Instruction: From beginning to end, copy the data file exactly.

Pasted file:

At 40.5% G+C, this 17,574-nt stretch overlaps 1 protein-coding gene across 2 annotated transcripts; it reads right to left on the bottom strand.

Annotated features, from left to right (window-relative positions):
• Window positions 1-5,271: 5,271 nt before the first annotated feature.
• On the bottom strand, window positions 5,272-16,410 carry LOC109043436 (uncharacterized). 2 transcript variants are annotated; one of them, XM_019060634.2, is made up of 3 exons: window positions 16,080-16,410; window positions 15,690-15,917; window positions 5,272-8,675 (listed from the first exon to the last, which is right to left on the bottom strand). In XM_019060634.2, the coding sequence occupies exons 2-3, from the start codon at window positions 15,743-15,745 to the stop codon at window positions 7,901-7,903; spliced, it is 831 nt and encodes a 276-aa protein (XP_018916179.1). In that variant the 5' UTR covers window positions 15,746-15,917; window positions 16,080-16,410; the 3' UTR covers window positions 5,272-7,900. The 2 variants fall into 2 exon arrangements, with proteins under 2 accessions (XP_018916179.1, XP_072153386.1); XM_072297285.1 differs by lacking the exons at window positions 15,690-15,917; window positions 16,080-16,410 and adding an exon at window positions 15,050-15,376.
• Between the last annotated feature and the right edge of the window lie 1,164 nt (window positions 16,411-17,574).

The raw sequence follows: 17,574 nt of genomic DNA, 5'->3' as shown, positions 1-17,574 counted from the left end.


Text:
At 40.5% G+C, this 17,574-nt stretch overlaps 1 protein-coding gene across 2 annotated transcripts; it reads right to left on the bottom strand.

Annotated features, from left to right (window-relative positions):
• Window positions 1-5,271: 5,271 nt before the first annotated feature.
• On the bottom strand, window positions 5,272-16,410 carry LOC109043436 (uncharacterized). 2 transcript variants are annotated; one of them, XM_019060634.2, is made up of 3 exons: window positions 16,080-16,410; window positions 15,690-15,917; window positions 5,272-8,675 (listed from the first exon to the last, which is right to left on the bottom strand). In XM_019060634.2, the coding sequence occupies exons 2-3, from the start codon at window positions 15,743-15,745 to the stop codon at window positions 7,901-7,903; spliced, it is 831 nt and encodes a 276-aa protein (XP_018916179.1). In that variant the 5' UTR covers window positions 15,746-15,917; window positions 16,080-16,410; the 3' UTR covers window positions 5,272-7,900. The 2 variants fall into 2 exon arrangements, with proteins under 2 accessions (XP_018916179.1, XP_072153386.1); XM_072297285.1 differs by lacking the exons at window positions 15,690-15,917; window positions 16,080-16,410 and adding an exon at window positions 15,050-15,376.
• Between the last annotated feature and the right edge of the window lie 1,164 nt (window positions 16,411-17,574).

The raw sequence follows: 17,574 nt of genomic DNA, 5'->3' as shown, positions 1-17,574 counted from the left end.